ISSN 2330-717X

Slovenia’s PM Resigns, Early Elections Loom

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By Zoran Radosavljevic 

(EurActiv) — Slovenian Prime Minister Marjan Šarec stepped down on Monday (27 January) and suggested calling early elections, saying his minority five-party government was unable to pass important legislation through a parliament it did not control.

The ruling alliance of five centre-left parties, which took office in September 2018, held only 43 out of 90 parliament seats. After losing the informal support of the opposition Left Party in November, it has found it increasingly difficult to get bills through the chamber.

“With this coalition, this situation in parliament, I cannot fulfil the expectations of the people,” Sarec told a news conference, adding: “I would be able to fulfil them after an election.”

Just before his statement, the national news agency STA reported that Finance Minister Andrej Bertoncelj had resigned.On Friday, Bertoncelj issued a statement protesting new legislation proposed by Sarec’s LMS party, under which the national budget would cover possible losses of the country’s health system, saying that would not be acceptable.

Analysts said the opposition centre-right Slovenian Democratic Party (SDS), led by two-time Prime Minister Janez Jansa, is likely to try to form a new government as the largest single party in parliament. An early election would take place only if that attempt fails.

SDS holds 26 seats in parliament but was unable to form a coalition government after the 2018 election. Analysts believe it will try to form a government with the conservative New Slovenia party (NSI), which has seven seats, and some other parties.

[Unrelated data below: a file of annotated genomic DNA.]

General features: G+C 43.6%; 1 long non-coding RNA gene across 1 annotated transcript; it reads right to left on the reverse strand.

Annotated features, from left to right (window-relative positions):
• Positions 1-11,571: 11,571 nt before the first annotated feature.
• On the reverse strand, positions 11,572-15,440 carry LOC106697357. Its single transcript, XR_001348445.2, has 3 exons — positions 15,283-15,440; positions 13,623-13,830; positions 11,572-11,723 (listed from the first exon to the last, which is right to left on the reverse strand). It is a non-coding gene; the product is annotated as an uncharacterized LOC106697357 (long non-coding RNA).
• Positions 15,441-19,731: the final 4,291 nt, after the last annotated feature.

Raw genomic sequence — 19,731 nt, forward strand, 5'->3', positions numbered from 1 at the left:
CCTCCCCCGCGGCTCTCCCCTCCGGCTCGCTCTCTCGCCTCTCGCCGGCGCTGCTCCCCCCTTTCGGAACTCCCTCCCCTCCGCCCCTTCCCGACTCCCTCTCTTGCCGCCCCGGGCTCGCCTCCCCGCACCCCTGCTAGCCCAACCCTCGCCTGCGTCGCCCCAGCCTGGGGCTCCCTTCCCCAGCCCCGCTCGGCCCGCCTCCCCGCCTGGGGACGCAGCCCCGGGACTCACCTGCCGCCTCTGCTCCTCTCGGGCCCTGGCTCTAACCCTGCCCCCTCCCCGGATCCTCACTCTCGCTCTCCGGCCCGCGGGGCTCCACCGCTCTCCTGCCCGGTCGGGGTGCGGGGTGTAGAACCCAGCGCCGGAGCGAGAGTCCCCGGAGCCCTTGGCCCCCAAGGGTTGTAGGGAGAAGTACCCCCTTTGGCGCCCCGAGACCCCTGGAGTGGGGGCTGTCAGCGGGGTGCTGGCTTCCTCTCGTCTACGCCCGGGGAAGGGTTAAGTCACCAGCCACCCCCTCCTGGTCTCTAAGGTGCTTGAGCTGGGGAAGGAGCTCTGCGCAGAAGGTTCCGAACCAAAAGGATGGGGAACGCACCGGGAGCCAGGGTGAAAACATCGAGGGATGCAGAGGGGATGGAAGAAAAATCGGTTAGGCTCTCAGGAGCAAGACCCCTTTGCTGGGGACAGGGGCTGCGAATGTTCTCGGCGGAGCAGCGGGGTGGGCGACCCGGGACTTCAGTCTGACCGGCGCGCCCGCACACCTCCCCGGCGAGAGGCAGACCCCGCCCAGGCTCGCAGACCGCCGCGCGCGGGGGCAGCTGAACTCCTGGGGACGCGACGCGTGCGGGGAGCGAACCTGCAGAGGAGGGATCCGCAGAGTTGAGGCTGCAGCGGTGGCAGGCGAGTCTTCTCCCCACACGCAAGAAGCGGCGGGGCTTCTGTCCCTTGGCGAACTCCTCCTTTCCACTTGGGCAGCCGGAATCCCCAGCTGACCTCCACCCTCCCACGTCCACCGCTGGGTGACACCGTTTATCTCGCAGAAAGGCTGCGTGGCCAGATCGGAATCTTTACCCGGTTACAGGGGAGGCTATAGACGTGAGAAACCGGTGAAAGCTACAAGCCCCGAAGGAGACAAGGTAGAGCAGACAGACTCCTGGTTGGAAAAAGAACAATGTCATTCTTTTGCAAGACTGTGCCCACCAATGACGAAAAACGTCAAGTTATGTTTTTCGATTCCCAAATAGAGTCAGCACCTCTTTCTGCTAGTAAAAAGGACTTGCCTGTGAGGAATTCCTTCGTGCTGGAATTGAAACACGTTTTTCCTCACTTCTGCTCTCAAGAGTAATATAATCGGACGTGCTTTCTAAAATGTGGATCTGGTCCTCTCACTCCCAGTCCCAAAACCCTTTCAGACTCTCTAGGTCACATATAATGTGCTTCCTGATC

Reuters quoted political analyst Meta Roglič as saying it was difficult to say if Jansa would manage to put together a new cabinet.

“What could work in their favour is that parliamentary members might be reluctant to go to an election more than two years before their mandate expires,” she said.

The next regular election is scheduled in the middle of 2022, after Slovenia’s presidency of the Council of the EU in the second half of next year.

Other analysts highlighted that Šarec’s move had come as a surprise, even though it was to be expected after his finance minister quit.

“Following the withdrawal of the finance minister, who belongs to his inner circle and is a key figure for the government, he had no other option,”  Andraž Zorko told the leading daily newspaper Delo.

“Looking ahead, will we have a new coalition or an election? It all depends on the SMC party, which enjoys very low support in surveys… Those 10 MPs know what they’re in for if there is an early election. But I think they will carefully look at all the options, including a possible new centre-right coalition,” Zorko added.

SMC leader, economy minister Zdravko Počivalšek, hinted he did not prefer a new election.

“We have had too many elections recently. We have a stable situation and we can use it to go forward. I am always open to negotiations in all directions, in a way that favours both sides [in the talks]. We are only interested in what is good for the country. Not left, not right, but forward,” he said.

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